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Sculptor (Mistletone)

This is partly a review and partly a request for assistance. For me that is, not for the duo of Zoe Randell (voice and guitar) and Steve Hassett (a whole lot of other instruments, and voice) who have been Luluc for a decade in Melbourne and Brooklyn, now have three albums, and are doing pretty well.

That success is in fact the issue. One I’ve pondered, again, for a few weeks now.

I’ve got a take on this album which is at odds with a whole lot of people who make excellent music, such as Aaron Dessner (who produced their second album and appears on this one) and Jim White (who drums on one track here), or whose tastes regularly coincide with mine, both musicians and critics. And it’s perplexing me.

Luluc songs are quietly hushed, whisperingly restrained, mellowly modest, and delicately low-key. They are, if that is not clear, not in any way loud or demanding attention, even when enhanced by some extra vocals and humming brass in the liveliest track here, Heist, which has the rise and fall of a folk song transported into a hymn.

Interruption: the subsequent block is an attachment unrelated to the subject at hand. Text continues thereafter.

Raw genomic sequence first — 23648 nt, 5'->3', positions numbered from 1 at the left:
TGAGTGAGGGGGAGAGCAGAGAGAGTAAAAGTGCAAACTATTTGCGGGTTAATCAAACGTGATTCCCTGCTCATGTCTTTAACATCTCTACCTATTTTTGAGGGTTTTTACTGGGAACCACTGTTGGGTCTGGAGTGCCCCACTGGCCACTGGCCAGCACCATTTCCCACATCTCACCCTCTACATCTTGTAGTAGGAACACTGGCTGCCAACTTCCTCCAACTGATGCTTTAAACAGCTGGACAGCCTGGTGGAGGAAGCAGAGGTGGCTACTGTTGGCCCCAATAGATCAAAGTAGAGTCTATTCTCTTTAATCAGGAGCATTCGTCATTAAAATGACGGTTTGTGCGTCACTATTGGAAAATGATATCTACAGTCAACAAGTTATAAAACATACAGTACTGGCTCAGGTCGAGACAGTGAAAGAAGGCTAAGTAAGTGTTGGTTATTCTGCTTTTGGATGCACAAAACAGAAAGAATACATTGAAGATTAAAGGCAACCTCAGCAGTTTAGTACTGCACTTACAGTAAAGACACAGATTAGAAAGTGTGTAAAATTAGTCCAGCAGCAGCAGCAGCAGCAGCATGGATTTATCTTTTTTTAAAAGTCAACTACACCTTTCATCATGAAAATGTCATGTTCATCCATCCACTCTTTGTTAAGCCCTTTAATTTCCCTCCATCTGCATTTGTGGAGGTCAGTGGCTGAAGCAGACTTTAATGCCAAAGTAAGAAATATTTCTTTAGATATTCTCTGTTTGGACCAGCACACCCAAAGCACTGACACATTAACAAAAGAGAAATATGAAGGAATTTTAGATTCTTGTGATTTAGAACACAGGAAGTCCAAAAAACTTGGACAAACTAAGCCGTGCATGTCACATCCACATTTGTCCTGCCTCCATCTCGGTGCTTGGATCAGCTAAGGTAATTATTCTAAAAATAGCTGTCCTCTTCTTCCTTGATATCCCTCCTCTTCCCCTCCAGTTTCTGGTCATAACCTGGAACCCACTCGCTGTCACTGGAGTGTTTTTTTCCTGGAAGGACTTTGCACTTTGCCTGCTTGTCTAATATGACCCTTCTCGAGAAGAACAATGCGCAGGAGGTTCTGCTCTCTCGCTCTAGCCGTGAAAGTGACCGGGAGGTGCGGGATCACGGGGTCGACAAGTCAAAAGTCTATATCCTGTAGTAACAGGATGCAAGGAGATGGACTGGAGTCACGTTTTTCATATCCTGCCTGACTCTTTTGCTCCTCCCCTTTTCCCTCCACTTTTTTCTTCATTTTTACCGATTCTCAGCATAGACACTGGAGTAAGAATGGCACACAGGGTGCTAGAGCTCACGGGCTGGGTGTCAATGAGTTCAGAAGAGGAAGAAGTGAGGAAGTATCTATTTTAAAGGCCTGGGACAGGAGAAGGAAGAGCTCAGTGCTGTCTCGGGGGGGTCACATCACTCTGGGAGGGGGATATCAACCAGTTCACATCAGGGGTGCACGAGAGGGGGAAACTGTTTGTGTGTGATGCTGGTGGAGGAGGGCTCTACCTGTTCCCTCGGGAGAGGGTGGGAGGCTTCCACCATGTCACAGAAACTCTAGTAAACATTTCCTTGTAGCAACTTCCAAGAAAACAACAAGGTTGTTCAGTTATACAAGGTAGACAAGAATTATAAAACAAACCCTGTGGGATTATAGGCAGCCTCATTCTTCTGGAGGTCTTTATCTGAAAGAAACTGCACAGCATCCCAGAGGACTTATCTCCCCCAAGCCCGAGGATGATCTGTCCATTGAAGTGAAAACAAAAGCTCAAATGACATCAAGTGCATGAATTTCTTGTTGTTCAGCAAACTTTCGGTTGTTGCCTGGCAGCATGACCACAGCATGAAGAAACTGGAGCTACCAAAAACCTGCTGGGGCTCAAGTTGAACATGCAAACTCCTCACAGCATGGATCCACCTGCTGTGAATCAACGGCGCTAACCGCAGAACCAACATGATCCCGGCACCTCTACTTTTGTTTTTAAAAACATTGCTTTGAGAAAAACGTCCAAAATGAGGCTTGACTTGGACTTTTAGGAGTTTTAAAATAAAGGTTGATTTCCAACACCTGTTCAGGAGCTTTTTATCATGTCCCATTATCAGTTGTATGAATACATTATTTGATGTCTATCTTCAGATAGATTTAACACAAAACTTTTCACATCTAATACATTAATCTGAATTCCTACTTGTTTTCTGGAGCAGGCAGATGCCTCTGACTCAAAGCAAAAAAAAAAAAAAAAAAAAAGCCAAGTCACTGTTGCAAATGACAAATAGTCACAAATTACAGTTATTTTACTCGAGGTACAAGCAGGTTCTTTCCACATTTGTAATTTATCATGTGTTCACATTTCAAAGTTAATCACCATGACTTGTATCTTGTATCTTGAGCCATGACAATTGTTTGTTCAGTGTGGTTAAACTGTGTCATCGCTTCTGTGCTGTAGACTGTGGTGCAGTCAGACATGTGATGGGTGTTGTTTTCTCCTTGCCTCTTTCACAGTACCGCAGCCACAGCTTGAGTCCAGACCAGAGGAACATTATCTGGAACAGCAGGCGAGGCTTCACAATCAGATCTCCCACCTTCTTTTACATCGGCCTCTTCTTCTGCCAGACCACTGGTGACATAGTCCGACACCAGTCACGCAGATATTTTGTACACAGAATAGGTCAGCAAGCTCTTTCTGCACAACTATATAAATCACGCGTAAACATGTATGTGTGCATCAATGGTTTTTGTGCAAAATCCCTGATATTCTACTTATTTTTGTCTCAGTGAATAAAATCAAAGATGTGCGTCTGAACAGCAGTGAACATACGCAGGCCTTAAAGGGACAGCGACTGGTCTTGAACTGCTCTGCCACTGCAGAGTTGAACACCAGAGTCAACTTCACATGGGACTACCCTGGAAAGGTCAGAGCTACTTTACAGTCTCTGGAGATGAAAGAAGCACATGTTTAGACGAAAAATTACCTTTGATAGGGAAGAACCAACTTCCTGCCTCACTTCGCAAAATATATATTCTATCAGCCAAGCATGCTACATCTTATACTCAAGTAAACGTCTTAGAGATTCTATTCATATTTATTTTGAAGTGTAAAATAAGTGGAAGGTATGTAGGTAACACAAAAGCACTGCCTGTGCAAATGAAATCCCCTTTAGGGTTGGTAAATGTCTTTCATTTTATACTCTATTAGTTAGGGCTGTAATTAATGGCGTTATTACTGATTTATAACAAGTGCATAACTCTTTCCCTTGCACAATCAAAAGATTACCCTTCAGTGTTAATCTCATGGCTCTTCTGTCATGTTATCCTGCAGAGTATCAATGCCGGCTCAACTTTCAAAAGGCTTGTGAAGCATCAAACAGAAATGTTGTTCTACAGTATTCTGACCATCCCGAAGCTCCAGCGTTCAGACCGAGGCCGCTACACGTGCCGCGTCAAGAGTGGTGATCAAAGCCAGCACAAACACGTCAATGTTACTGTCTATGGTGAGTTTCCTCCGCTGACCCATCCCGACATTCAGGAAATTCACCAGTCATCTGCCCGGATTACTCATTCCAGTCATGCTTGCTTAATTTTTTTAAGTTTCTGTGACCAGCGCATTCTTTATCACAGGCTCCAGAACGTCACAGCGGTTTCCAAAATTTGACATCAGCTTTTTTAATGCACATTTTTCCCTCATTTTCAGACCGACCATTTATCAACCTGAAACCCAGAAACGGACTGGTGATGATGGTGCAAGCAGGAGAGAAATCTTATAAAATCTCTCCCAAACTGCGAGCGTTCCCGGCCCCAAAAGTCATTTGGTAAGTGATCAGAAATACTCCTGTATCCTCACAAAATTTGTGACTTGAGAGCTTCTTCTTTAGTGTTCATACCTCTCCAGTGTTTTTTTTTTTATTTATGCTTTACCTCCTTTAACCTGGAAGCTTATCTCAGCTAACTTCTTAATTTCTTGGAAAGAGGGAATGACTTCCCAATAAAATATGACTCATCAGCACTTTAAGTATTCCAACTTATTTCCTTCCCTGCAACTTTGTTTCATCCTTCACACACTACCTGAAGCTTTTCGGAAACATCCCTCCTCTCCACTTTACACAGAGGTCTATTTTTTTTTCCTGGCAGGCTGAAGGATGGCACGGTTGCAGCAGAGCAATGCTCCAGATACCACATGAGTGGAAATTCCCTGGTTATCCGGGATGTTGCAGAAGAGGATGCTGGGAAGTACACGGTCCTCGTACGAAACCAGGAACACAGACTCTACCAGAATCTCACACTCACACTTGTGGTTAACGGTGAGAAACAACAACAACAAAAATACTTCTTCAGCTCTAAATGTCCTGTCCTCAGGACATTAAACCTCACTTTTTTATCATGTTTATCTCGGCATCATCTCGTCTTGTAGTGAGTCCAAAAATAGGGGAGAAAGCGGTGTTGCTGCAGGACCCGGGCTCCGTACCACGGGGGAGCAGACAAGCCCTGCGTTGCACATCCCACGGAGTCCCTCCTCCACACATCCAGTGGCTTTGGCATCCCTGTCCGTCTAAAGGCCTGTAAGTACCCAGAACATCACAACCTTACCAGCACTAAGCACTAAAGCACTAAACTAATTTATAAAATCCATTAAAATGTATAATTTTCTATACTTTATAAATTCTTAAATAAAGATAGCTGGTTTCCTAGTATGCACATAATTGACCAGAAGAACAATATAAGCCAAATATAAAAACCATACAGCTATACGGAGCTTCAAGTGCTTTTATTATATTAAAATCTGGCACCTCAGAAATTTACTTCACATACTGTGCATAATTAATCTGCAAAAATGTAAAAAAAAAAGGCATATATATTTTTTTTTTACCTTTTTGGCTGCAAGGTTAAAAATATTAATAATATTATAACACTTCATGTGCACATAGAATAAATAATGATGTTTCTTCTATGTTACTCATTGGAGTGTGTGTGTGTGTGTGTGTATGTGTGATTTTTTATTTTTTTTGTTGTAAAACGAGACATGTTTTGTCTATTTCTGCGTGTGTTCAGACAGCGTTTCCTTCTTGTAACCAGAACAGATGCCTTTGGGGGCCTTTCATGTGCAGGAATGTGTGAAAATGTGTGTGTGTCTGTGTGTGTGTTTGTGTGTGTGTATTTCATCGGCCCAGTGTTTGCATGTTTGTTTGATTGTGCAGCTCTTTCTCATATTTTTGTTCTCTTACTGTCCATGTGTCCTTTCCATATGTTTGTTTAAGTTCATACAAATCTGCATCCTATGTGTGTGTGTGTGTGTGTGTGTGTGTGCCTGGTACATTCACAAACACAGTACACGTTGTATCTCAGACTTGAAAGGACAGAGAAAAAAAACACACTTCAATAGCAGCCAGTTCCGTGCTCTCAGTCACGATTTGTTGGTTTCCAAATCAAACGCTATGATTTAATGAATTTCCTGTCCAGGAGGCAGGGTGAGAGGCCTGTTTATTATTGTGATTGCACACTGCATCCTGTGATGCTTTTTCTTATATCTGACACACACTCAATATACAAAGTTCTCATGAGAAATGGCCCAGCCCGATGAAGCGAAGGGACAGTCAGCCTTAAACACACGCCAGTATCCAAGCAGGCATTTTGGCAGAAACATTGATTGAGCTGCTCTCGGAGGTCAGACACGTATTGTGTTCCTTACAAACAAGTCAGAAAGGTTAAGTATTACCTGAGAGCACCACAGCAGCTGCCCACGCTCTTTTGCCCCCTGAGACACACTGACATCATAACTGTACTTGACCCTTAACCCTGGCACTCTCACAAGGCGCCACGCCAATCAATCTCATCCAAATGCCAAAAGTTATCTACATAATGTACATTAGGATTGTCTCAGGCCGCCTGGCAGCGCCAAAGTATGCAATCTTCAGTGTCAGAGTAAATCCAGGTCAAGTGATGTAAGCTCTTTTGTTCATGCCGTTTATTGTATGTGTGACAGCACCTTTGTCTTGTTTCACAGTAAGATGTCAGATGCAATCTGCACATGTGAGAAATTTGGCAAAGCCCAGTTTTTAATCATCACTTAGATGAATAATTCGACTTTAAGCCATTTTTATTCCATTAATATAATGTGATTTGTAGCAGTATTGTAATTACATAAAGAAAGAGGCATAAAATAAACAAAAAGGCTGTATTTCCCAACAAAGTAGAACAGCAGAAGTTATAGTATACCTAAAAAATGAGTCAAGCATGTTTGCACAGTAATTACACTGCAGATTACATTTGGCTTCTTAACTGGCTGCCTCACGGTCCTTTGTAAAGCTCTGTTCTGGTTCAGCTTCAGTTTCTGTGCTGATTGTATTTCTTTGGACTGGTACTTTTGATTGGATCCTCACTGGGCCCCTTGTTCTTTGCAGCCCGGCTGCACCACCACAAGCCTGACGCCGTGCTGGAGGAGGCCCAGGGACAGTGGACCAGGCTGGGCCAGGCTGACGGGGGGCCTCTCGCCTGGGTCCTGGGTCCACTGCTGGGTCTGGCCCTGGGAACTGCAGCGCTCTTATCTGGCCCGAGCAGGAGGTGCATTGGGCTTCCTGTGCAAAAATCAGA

Indeed, while the credits list the likes of flute, bass, mellotron, organ, synthesisers, percussion, trumpet and trombone, their roles are subordinate to Randell’s voice, principally, but also to the atmosphere created. That atmosphere is not dark as such – in fact not dark at all, in any tragic or deeply wounded sense, even when taking in some sharp lines about mediocre suburbia from George Johnston’s book, My Brother Jack – but rather twilightish, and conducive to mulling over almost in passing, rather than deep thinking.

Luluc songs are slowish except when they’re slow, and never long, except when they’re shorter, so that ten songs here are done and dusted in a smidge over 35 minutes. The surprising thing about that time is that because the tempos and mood are on the ambling pace side of reflective, I look at the elapsed time each time and am surprised it has not been 60 or 70 minutes.

Of Randell’s singing, it could be said she is languorous in delivery and resistant to flowery runs up or down the scale. Or for that matter to many excursions through that scale - in the manner of, say, a Bill Callahan. Within the narrow band in which she operates, Randell has the tone but not the affectation of a Marlene Deitrich; the confined singing but not the pointedness of a Francoise Hardy; the range but not the drollness of a Leatitia Sadier.

These elements of Luluc have attracted applause and invitations to perform in shows such as tributes to Nick Drake. People think it intimate and beautiful. So why does it sound so lifeless? Why do I feel as if each track has staked its claim on some territory and may already have sunk roots? Why can I not muster either despair at its ordinariness or anger at its feebleness?


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